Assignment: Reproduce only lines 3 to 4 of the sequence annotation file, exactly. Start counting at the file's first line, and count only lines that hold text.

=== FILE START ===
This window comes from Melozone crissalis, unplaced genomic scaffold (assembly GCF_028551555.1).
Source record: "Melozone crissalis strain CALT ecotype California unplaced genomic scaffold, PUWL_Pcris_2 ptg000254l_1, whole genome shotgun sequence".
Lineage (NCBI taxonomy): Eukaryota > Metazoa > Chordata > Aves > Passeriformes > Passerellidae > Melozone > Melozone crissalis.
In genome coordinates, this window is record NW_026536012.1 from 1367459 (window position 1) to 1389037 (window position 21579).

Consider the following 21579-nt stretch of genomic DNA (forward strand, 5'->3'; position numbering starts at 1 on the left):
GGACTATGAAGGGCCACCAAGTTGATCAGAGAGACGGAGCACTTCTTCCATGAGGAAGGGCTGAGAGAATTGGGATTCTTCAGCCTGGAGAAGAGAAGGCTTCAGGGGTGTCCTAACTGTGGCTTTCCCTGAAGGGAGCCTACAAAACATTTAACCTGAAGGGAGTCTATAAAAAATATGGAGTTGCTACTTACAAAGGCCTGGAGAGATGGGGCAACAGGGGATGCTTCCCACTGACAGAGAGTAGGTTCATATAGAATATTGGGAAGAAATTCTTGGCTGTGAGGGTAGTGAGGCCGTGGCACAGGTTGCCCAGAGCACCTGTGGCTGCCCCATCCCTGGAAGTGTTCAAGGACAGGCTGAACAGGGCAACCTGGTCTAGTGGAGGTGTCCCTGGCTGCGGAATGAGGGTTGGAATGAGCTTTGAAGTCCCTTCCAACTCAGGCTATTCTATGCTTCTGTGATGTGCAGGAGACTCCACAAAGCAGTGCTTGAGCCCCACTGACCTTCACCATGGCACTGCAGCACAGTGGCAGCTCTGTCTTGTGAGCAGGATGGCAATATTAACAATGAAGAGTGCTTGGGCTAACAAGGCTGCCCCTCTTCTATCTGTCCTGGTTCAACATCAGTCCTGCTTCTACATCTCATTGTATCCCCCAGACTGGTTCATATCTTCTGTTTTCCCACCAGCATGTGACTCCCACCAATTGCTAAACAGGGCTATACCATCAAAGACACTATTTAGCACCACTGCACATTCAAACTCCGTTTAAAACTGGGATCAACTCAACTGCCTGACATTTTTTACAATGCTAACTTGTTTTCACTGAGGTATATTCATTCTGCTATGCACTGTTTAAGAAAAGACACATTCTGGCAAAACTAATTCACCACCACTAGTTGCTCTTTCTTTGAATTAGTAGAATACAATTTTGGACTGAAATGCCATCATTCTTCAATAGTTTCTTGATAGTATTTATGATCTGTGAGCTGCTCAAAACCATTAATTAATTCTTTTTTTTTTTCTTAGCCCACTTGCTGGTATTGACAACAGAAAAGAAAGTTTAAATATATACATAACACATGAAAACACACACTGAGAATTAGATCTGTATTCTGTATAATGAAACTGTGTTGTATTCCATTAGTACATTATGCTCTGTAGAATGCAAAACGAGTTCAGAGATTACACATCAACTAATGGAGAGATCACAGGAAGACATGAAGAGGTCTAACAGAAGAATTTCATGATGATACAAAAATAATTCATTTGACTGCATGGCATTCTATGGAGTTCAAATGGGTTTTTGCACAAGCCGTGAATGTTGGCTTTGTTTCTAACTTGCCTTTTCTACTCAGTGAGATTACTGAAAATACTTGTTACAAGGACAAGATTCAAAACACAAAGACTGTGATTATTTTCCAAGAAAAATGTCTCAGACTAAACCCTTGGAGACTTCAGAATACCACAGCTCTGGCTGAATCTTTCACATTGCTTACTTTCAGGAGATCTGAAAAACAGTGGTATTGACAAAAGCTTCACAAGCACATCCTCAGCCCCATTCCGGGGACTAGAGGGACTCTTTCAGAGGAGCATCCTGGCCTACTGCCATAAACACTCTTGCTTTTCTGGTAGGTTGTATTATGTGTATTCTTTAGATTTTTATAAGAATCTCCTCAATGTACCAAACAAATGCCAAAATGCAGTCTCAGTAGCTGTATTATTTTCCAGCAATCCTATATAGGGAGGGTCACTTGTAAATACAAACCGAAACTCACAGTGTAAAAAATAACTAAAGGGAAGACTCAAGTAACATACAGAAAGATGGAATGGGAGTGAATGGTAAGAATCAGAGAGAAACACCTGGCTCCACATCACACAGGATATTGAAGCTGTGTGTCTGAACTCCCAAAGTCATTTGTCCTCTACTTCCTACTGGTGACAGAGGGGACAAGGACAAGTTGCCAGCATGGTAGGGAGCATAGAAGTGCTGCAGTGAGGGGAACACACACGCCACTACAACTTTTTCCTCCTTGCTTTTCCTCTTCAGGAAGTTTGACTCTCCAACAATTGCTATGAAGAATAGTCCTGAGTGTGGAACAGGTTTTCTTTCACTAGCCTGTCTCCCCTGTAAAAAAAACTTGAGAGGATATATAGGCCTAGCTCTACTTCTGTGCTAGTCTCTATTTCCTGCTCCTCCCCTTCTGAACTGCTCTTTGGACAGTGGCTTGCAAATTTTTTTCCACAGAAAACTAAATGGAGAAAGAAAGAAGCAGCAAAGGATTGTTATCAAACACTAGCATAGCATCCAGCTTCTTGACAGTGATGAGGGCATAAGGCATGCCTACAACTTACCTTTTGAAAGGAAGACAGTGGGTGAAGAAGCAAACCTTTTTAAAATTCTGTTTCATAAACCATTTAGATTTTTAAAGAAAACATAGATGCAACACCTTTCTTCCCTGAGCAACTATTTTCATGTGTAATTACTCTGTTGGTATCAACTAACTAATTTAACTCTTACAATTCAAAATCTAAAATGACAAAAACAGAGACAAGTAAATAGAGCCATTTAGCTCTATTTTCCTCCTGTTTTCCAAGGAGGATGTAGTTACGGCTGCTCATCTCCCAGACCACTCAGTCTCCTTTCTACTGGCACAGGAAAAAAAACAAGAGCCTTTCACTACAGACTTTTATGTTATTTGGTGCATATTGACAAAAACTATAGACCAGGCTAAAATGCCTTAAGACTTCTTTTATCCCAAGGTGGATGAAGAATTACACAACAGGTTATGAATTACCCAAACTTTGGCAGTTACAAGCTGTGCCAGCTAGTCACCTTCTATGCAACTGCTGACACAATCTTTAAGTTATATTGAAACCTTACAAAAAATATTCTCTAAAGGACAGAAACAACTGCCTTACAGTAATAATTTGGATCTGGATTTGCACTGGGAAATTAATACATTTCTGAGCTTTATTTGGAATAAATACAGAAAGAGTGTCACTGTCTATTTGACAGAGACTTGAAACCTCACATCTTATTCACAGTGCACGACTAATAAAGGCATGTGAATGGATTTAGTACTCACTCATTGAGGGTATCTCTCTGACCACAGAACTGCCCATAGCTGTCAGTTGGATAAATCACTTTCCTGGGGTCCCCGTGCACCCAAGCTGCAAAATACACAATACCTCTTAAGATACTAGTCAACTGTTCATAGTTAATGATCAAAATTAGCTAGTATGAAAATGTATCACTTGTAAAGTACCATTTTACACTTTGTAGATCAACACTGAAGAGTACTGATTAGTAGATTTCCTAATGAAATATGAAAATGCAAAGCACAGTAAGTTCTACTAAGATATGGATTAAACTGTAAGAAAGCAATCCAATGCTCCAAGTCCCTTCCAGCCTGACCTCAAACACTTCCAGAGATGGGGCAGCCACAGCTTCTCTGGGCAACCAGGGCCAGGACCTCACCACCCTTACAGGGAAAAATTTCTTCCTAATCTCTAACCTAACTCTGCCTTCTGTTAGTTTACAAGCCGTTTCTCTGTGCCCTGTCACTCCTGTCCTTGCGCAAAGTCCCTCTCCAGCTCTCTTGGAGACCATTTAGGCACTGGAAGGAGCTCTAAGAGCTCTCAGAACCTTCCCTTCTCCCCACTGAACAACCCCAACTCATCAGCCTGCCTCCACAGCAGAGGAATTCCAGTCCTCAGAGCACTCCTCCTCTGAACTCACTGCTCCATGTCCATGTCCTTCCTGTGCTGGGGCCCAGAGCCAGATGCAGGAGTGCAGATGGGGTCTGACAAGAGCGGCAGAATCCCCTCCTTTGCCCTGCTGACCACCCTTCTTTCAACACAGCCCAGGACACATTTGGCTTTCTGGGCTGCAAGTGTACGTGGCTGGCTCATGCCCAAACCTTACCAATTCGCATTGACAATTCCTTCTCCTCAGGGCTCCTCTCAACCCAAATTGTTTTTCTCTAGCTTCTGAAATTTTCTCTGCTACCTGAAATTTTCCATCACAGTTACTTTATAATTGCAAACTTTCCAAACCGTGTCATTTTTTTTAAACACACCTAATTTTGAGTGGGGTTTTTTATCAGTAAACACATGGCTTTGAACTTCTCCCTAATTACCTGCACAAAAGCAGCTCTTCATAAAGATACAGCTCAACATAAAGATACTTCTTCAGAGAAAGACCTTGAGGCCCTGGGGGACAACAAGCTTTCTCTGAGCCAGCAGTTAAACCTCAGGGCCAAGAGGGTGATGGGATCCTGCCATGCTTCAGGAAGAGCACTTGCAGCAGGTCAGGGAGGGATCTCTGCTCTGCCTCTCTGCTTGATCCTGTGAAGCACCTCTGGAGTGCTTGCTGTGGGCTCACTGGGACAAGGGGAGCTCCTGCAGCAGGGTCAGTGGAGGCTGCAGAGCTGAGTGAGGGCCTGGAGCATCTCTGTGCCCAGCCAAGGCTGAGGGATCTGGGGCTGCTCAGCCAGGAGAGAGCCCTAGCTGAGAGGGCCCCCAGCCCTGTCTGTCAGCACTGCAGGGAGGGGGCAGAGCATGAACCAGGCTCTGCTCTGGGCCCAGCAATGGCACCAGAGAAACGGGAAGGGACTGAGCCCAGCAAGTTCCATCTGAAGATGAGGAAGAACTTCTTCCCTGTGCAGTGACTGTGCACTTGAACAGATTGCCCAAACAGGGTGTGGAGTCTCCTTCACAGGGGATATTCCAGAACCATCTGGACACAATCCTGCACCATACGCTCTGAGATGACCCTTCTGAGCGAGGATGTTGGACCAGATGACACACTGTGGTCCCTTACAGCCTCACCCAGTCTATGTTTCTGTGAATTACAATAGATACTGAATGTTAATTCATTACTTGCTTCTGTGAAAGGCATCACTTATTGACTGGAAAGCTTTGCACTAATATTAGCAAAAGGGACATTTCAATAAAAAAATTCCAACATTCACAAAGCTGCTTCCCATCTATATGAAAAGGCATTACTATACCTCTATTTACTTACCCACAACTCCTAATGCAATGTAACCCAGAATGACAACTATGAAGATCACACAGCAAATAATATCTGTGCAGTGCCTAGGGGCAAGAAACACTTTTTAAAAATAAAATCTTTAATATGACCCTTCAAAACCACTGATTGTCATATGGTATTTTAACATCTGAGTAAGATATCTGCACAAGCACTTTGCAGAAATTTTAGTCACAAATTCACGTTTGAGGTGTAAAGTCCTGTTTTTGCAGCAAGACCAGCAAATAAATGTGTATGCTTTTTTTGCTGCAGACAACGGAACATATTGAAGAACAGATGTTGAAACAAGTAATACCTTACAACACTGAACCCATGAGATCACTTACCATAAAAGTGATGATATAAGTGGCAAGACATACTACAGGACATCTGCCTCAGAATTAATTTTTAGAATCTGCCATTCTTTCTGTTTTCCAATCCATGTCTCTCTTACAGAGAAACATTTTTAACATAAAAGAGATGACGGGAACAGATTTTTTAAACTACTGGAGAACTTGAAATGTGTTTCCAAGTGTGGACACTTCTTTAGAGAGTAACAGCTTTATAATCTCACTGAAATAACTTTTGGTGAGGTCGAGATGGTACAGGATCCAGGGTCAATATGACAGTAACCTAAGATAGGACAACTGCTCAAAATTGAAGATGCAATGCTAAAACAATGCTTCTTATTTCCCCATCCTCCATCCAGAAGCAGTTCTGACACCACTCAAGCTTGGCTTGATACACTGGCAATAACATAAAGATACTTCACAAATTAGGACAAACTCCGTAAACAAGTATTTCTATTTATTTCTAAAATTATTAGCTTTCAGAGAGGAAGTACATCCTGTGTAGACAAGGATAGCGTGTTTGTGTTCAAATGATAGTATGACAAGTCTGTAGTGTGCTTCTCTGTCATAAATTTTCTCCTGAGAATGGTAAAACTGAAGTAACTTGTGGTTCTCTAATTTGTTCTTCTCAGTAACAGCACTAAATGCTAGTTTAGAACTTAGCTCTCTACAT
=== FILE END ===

Lineage (NCBI taxonomy): Eukaryota > Metazoa > Chordata > Aves > Passeriformes > Passerellidae > Melozone > Melozone crissalis.
In genome coordinates, this window is record NW_026536012.1 from 1367459 (window position 1) to 1389037 (window position 21579).